Tag Archives: Geneva

Human Rights Council General Debate: India puts Pakistan in the dock for spreading terror

Lalit Shastri

Stone pelting in Kashmir
Stone pelting in Kashmir

India used the Human Rights Council general debate in Geneva on the human rights situations requiring the Council’s attention as a platform to corner Pakistan by projecting that it was fabricating facts and figures over the situation in Kashmir.

Using its right of reply on 19 September, India stated that illegal occupation of 78,000 square kilometres of the Indian territory by Pakistan continues. The human rights violations in the whole of Pakistan cried out for the world’s attention. Religious and ethnic minorities continued to face discrimination and targeted attacks in Pakistan, and blasphemy laws remained in place. India also took the firm position that Pakistan should be well advised to bring its own house in order and combat terrorism.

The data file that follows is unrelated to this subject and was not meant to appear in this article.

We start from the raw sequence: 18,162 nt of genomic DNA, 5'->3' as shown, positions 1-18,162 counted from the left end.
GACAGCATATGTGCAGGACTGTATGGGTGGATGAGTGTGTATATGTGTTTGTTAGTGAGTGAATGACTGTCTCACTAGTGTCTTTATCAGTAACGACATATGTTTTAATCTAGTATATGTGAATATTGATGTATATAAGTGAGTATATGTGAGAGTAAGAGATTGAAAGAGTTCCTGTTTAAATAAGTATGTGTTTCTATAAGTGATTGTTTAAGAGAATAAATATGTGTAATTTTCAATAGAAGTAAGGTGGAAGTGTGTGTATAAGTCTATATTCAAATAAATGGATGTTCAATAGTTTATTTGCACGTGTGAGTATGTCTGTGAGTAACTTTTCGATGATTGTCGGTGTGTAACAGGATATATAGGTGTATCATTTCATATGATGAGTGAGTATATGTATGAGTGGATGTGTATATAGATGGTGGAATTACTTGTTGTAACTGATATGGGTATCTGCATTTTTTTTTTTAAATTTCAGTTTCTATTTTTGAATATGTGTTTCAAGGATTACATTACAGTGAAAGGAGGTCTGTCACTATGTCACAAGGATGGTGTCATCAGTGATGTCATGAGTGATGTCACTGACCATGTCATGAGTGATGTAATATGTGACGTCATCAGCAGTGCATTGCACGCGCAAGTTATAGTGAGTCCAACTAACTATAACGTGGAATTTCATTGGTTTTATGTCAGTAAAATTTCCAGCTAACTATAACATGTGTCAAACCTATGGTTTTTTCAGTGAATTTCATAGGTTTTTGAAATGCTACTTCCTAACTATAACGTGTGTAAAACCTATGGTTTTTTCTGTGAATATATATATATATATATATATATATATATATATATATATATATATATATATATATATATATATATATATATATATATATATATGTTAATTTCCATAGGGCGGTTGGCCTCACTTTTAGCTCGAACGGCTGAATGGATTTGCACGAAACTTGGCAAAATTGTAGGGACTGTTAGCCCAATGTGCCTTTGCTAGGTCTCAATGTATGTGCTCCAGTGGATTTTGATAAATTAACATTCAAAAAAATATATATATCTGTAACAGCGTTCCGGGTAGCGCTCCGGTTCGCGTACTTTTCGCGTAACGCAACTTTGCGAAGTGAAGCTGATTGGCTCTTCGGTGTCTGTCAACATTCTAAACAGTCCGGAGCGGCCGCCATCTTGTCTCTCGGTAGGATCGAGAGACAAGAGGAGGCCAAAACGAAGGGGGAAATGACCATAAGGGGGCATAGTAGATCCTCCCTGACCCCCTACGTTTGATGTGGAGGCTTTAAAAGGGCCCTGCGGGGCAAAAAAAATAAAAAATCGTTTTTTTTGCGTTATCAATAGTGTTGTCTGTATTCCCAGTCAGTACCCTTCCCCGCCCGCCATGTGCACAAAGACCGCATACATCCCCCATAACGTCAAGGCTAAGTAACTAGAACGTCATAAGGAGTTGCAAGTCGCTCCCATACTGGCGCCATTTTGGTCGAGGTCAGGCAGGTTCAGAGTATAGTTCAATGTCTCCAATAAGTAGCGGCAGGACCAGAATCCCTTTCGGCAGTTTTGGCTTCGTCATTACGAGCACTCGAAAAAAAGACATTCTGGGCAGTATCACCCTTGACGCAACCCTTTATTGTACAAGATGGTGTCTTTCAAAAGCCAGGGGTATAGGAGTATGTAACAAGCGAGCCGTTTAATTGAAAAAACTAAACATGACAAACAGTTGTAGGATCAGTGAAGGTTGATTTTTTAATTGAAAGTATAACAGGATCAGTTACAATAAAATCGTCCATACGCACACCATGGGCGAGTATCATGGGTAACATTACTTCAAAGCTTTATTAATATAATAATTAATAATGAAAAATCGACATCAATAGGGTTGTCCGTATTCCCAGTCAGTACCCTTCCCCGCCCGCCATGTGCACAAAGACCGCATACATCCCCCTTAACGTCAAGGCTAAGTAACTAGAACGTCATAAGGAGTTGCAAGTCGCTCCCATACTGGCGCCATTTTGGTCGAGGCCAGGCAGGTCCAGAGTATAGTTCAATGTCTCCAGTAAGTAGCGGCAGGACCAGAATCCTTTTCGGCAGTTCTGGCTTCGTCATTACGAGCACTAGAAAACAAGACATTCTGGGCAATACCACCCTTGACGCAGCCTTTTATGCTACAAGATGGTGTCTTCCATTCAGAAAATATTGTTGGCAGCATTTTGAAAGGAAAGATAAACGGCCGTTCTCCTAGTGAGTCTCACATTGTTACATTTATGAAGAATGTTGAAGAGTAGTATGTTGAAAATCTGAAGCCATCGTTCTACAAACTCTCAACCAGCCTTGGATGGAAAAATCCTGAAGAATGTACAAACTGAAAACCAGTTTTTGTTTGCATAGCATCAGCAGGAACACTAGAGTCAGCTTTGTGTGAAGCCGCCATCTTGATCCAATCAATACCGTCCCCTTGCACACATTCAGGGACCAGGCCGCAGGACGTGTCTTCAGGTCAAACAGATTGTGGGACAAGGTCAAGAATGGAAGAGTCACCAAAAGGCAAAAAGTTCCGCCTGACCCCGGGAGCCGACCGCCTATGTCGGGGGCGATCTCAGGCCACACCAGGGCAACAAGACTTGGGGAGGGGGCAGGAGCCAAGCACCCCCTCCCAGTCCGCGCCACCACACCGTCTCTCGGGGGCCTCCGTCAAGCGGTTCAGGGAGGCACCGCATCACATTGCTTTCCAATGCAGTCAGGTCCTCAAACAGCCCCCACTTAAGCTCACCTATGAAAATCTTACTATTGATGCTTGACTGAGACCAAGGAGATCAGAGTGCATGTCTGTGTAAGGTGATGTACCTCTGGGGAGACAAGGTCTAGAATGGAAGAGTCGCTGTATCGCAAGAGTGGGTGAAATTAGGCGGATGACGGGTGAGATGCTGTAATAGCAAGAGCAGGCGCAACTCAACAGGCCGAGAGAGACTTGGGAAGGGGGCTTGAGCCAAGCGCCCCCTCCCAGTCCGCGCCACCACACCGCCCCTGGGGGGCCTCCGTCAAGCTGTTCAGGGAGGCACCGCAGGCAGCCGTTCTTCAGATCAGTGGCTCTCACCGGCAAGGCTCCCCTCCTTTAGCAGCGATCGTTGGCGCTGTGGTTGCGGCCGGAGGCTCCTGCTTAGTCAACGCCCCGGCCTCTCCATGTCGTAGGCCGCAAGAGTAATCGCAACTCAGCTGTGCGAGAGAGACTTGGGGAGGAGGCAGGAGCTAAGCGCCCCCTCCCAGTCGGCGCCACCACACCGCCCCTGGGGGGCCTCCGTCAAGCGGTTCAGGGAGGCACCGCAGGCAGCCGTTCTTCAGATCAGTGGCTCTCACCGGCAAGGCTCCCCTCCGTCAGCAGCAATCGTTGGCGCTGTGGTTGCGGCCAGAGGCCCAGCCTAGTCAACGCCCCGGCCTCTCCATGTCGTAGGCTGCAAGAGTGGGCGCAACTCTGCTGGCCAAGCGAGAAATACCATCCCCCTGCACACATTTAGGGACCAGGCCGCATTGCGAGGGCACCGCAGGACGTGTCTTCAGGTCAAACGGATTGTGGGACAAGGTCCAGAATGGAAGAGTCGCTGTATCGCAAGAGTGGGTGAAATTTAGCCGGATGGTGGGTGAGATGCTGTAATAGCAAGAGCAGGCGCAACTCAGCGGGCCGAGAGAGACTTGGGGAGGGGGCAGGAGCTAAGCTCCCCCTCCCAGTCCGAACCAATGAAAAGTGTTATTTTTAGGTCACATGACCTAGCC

Earlier India had targeted Pakistan for the role it was playing in spreading terror. India had stated that the main reason for disturbances in Kashmir is cross-border terrorism promoted by Pakistan which is so ruthless that it doesn’t shy away from using civilians and even children by putting them in harm’s way, at the forefront of violent mobs instigated and supported by their handlers from across the border. This also came as an answer to all those organisations that had parroted Pakistan’s bogey and hurled blasphemous charges against India on the issue of Kashmir. Many of these radical Islamist organisations will never utter a word on the violation of the rights of the Kashmiri Hindus who were residing in the Kashmir region of Jammu and Kashmir. A vast majority of Kashmir’s minority Hindu population was forced to leave the Kashmir valley and become refugees in their own country in 1990 and even later after a spate of violence and attacks targeting their community. Unfortunately the separatist leaders were hand in glove with the Pak-sponsored terrorists who were behind the ethnic cleansing.¹